About

I grew up in a traditional, loving family where we ate a varied diet including lots of fruits and vegetables though we always had some sort of meat included at the family dinner table. My Mom was a big fan of beef and we would have that a few times a week. We had chicken and turkey too, and sometimes, though not often, lamb or fish. She is an excellent cook and an RN who understands nutrition. As such, we always had salad and vegetables with a meat protein to round out a balanced diet. And milk. Always milk (much to my chagrin… I never liked milk).  My Father is Middle Eastern so my Mother learned to cook his favorite foods, many of them both meatless and vegan. I would say I was exposed to a more varied diet of foods than any of the other kids I grew up with.

When I was a kid, maybe six or seven, we went on a family beach vacation to Montauk, NY. We stayed in a motel, the kind with a small kitchenette. My Mom decided to cook dinner for us one night. We went to the pier to buy a freshly caught fish from one of the fishing boats. She bought a Bonita, and when we got back to the motel she cooked it. When it was time for dinner I could not bring myself to eat that fish. After all, I had seen it on the dock and it was a very real being; not from a can or package in the grocery store but a real fish, with eyes, and bones and scales. Even though I was very young, that left a lasting impression on me. I did not immediately stop eating meat as a result of that experience, but I can honestly say that it has haunted me ever since.

In in high school, I decided to go vegetarian. I was kind of a hippie, and at the time it was the “cool” thing to do. For me, it felt right. I spent the next 12 years as a vegetarian, eating no animal flesh whatsoever but continuing to drink milk and eat eggs. Back then it was harder to be a vegetarian than it is today. It was often hard to find any sort of meatless meals in restaurants that were not billed as vegetarian (and there were very few of those). But, I am the sort of person who, when I decide to do something I will stick to my convictions. I stuck with it, though, at times, it could be very difficult.

I went away from vegetarianism (for reasons that are not entirely clear to me) just prior to meeting my husband. I remember my first non-vegetarian meal. I was at the beach and went out to dinner with family and friends. I ate shrimp and threw it up. Some claim it may have been the wine I had with dinner (entirely possible) but the bottom line is I threw them up. Nonetheless, I continued to eat chicken and fish for the next eighteen years. In all honesty, I never felt good about it, but I did it.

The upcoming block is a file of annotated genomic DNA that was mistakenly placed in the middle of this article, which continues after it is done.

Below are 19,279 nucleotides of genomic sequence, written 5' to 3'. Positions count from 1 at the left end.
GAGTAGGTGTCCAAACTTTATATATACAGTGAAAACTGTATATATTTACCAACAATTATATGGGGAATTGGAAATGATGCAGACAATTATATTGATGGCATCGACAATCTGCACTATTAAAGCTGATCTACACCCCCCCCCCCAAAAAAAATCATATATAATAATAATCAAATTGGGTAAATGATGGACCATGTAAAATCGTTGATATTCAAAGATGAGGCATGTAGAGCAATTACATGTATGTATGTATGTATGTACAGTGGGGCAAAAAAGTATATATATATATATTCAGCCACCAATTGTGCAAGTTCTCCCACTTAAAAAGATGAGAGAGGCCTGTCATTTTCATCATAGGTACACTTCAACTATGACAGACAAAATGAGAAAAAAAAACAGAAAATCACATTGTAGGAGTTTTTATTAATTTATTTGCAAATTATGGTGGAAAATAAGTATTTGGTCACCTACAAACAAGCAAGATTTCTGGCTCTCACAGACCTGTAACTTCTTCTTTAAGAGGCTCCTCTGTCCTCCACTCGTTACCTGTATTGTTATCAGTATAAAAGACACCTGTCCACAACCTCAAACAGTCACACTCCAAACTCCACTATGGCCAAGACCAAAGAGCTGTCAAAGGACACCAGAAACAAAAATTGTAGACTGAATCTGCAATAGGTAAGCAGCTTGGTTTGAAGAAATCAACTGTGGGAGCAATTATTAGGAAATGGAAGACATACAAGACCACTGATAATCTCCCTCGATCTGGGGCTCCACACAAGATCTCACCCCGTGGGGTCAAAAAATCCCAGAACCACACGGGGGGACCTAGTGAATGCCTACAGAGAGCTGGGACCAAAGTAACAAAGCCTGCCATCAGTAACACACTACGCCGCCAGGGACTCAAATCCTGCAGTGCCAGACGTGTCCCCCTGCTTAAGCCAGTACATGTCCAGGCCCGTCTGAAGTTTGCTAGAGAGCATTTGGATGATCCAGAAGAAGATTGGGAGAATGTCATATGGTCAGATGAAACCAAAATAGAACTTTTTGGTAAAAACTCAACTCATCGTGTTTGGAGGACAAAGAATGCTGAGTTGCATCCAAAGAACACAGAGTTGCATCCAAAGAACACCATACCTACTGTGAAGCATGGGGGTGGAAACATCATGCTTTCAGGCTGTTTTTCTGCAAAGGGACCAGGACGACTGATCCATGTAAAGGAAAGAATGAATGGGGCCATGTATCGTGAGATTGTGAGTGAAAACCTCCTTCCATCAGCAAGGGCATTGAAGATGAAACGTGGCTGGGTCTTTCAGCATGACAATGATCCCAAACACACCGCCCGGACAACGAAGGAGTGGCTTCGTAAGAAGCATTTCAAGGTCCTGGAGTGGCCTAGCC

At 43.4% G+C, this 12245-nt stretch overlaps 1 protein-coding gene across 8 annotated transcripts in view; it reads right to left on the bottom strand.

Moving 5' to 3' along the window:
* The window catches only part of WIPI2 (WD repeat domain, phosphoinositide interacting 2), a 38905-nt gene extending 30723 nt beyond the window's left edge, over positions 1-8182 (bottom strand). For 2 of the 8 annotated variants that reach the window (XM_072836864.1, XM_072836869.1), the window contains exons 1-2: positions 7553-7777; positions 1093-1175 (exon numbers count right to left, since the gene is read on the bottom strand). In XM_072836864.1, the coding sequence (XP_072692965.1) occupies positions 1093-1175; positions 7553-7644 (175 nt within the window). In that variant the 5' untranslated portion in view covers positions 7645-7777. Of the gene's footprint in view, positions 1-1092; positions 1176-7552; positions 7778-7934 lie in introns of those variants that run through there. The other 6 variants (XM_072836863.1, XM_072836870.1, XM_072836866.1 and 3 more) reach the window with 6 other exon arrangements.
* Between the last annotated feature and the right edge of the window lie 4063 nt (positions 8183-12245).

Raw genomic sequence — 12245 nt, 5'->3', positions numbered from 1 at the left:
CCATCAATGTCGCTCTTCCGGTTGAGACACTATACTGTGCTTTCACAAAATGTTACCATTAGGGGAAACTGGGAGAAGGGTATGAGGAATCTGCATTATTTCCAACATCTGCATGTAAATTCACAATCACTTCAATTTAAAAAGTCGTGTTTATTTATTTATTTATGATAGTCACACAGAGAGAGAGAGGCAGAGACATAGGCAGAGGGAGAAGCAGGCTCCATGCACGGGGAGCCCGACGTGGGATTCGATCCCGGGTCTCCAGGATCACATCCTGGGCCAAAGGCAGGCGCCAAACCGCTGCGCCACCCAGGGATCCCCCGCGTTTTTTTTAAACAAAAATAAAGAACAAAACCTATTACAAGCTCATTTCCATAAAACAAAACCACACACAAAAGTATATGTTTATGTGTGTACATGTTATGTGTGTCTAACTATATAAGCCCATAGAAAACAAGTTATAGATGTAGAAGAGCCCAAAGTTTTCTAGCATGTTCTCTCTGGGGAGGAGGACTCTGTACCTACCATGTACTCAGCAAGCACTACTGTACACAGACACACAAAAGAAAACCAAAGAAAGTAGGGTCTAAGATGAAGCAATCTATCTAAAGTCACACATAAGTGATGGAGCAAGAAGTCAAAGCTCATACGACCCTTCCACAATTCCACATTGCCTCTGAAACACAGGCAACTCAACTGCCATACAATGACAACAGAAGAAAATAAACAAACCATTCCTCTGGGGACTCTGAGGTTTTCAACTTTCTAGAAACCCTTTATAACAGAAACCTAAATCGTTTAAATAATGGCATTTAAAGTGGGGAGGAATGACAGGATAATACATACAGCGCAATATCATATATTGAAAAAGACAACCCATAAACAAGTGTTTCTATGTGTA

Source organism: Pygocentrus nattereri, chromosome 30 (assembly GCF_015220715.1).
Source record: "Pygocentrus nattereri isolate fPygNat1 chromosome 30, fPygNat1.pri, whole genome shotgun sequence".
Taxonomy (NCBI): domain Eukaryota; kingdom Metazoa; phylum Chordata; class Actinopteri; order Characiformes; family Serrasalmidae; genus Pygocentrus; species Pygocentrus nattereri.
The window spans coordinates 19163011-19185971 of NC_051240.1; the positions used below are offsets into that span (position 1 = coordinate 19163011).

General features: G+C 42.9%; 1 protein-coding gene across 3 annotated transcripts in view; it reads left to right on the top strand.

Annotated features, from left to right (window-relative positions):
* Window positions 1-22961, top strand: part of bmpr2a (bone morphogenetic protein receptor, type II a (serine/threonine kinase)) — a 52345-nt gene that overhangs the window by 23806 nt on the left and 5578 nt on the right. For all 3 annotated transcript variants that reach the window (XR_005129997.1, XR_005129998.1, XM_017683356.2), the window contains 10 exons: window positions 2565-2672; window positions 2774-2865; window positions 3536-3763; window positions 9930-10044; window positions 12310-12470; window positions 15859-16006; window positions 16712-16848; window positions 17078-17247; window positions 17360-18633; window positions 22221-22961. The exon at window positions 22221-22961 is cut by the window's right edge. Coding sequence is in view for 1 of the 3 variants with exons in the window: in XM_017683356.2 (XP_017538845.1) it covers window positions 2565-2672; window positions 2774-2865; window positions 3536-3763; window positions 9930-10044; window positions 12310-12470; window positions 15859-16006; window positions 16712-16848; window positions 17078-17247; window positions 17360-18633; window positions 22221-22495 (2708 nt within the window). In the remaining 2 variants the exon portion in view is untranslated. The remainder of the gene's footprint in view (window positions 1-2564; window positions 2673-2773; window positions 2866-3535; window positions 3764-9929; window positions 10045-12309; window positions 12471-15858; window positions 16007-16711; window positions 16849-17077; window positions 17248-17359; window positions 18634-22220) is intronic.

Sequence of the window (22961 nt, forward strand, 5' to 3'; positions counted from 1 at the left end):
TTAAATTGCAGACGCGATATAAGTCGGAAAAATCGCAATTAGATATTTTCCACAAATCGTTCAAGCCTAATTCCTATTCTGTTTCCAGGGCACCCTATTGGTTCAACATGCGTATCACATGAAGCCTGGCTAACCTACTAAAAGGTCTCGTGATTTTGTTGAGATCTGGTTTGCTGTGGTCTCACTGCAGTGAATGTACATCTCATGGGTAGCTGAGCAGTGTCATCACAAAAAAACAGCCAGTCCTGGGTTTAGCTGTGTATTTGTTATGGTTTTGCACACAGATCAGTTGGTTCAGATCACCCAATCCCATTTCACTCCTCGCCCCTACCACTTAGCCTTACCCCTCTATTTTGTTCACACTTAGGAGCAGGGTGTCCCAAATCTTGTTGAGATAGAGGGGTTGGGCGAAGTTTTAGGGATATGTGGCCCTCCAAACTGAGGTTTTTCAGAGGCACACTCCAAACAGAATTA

I got married to a great guy, had two fabulous kids and have a fulfilling, lucrative career. Things were great, but in the back of my mind was always that fish from the docks in Montauk. So, in 2009 on Holy Thursday while on vacation in Aruba, I decided to return to vegetarianism. Because, I realized, that I needed to be true to myself and, for me that was the elimination of meat from my diet.

About two months later, after doing a two day fast, I decided that as I reintroduced food into my body that I would try a diet void of any animal products at all. I would give it 30 days and see how I felt and if I enjoyed it and felt good I would continue. If not, no harm done, and I would continue with my vegetarian diet. I was not prepared at all for the results. I almost immediately realized that I had embarked on the start of what would prove to be an incredible spiritual journey. I was also surprised at how wonderful I felt!

As I continued down the path of veganism I would more, and more at each meal, really contemplate where the food on our plates came from. I was brought up to say grace as a kid (we said it at family meals) but I never once gave a thought as to what the chicken, cow, turkey or fish had endured in order arrive on my plate and give me sustenance. I don’t have an ax to grind with anyone who chooses to eat meat. I do find it unsettling that most people never give a second thought to how the food they eat arrives on their plate in order to satisfy their palate. I wonder if left to their own devices; to slaughter their own meals, if they would still eat the flesh of an animal. My guess is for the vast majority the answer is no. It is not my place to judge, but it is my obligation to live a life I am comfortable with. I am not an extremist. I prefer to live and let live. I really just consider myself a foodie that is trying to live the most compassionate life she can. I love to expose others to great vegan fare and I hope that maybe it helps them to eat less meat, eat healthier and be open to vegan options.

I feel very lucky to have grown up in the household that I did. I was exposed to so many wonderful foods. My Mother taught me the vast majority of my cooking skills, and without them, I would not be able to create and share the vegan dishes that come from my kitchen with love, to you.